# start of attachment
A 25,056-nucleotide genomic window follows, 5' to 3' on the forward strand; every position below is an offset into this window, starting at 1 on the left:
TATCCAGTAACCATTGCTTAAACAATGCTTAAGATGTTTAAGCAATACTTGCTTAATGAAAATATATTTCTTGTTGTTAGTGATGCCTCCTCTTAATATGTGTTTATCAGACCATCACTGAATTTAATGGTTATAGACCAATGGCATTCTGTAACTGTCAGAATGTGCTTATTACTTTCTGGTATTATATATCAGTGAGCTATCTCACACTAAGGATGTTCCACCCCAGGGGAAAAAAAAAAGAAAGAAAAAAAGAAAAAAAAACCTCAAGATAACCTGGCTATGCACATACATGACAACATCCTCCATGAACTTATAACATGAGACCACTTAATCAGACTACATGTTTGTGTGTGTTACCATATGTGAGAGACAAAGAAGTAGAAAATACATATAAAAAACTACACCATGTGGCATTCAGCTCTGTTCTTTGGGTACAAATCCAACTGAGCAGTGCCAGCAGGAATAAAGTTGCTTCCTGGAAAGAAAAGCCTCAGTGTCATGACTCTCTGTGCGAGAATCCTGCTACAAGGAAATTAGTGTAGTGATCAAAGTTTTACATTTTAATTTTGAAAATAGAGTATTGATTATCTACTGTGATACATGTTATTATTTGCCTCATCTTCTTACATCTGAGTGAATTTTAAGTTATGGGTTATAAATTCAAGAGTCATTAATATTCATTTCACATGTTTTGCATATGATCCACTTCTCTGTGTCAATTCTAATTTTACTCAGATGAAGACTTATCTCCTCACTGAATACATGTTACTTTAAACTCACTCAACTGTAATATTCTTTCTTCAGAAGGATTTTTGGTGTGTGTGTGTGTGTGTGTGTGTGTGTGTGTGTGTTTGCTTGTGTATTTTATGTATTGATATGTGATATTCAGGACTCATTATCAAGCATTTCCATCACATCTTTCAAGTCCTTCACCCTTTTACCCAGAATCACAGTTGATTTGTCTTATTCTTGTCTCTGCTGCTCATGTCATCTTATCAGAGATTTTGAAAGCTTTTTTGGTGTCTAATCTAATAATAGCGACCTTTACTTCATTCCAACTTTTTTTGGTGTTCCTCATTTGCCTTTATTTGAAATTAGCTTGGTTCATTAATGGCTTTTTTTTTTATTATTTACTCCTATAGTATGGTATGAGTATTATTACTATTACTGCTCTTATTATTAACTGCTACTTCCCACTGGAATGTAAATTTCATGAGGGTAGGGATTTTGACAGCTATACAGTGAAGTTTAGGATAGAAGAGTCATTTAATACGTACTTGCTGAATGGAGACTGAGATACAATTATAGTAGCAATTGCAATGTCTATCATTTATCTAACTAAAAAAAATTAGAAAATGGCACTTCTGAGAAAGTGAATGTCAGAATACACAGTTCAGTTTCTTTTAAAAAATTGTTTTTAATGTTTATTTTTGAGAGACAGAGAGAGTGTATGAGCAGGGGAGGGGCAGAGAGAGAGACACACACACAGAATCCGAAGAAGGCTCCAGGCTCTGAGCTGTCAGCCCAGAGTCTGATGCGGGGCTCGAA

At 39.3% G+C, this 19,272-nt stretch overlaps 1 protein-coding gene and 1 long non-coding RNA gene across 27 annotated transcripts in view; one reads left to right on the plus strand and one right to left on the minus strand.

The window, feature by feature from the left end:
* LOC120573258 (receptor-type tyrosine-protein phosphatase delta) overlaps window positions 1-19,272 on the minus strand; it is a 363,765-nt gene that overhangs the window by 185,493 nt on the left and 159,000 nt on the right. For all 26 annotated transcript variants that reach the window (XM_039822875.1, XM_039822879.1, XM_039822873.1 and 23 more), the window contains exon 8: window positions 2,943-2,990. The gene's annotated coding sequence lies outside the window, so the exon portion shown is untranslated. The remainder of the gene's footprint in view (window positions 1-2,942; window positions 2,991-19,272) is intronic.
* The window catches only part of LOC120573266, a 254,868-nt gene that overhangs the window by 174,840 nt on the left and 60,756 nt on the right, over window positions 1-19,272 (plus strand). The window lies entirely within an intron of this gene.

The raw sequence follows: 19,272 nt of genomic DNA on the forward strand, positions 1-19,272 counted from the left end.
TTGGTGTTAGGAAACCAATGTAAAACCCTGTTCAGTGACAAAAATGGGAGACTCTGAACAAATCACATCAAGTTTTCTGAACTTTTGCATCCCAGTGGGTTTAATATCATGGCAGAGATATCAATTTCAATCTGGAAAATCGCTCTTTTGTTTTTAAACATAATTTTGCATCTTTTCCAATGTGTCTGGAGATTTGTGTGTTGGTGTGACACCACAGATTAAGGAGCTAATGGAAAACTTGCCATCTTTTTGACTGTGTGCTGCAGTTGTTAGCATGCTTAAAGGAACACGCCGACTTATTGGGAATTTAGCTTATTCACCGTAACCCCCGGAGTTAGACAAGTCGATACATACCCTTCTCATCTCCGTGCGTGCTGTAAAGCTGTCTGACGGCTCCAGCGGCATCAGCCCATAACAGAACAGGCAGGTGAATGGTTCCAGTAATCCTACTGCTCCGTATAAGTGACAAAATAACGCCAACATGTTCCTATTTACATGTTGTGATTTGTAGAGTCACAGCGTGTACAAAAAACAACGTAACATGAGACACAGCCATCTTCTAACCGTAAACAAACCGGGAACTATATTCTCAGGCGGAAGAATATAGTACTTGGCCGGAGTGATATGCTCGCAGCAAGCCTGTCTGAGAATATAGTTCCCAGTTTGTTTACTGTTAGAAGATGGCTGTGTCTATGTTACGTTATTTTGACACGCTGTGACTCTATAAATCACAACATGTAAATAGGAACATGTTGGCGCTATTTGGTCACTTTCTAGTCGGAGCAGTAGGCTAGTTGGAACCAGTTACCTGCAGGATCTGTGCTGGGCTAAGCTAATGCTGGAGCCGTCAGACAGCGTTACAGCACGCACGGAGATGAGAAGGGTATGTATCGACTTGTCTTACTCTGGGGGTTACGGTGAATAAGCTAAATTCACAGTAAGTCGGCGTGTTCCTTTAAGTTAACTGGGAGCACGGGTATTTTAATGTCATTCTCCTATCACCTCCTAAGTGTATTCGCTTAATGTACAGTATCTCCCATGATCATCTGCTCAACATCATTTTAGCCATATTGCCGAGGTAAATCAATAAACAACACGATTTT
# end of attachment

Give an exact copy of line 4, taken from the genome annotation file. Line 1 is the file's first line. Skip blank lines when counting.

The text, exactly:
The window, feature by feature from the left end: